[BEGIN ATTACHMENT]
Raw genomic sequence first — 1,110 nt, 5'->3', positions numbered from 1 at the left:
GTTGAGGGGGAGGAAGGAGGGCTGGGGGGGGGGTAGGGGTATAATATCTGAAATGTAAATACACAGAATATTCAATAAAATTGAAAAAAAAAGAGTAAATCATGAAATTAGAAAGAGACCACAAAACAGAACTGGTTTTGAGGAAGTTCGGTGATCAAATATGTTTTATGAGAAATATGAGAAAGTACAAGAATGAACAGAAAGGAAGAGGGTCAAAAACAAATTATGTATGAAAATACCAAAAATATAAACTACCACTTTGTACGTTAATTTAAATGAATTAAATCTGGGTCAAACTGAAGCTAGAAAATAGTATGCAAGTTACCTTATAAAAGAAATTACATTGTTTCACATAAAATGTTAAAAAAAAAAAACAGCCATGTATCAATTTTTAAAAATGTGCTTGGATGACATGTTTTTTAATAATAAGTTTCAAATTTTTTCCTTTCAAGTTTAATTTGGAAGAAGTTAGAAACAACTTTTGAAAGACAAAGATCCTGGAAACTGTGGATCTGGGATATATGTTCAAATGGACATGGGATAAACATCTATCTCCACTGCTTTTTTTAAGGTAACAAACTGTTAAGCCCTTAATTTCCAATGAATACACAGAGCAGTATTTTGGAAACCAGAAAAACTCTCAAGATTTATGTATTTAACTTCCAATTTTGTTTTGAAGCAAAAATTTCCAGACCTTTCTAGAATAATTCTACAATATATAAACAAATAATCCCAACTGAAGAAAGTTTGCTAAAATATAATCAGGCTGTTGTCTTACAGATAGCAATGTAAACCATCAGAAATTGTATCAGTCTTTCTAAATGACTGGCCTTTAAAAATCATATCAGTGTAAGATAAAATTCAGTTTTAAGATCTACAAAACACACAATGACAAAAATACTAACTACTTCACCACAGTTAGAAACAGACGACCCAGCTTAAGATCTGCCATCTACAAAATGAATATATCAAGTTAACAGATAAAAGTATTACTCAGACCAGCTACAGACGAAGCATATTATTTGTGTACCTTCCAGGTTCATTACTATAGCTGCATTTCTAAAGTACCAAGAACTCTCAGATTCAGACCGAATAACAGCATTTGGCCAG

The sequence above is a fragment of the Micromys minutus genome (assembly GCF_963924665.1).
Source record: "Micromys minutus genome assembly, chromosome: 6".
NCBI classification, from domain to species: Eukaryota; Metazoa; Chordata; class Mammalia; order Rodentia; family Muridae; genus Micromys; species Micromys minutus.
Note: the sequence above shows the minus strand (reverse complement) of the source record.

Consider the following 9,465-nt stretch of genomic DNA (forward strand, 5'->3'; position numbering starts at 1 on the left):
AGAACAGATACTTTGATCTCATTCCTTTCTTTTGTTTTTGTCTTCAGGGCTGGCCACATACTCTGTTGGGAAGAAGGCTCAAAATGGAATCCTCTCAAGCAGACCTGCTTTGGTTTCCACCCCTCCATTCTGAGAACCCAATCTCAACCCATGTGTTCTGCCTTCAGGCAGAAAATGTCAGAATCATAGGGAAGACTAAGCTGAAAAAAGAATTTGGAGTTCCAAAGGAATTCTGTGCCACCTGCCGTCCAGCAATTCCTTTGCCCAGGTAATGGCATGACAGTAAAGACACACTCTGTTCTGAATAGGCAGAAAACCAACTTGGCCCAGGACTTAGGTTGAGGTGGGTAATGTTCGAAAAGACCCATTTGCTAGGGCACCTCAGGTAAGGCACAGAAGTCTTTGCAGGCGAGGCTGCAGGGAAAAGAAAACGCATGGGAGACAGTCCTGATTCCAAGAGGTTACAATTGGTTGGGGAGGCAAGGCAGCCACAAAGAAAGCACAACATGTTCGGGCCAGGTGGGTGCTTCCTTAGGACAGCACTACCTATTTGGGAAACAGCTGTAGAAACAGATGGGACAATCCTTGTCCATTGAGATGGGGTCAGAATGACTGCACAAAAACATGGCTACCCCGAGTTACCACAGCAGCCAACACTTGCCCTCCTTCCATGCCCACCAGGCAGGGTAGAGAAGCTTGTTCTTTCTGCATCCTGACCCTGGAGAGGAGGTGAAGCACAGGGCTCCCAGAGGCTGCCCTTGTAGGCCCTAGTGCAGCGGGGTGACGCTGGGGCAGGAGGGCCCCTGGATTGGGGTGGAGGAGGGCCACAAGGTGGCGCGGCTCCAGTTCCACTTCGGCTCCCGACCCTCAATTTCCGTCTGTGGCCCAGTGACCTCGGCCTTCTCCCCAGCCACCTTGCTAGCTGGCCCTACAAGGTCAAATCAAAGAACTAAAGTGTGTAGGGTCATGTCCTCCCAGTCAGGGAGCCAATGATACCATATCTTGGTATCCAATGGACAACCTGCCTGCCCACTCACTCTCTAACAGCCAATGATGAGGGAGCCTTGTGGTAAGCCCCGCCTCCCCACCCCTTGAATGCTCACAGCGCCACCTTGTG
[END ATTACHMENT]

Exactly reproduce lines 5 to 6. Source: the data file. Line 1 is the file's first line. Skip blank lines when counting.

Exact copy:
NCBI classification, from domain to species: Eukaryota; Metazoa; Chordata; class Mammalia; order Rodentia; family Muridae; genus Micromys; species Micromys minutus.
Note: the sequence above shows the minus strand (reverse complement) of the source record.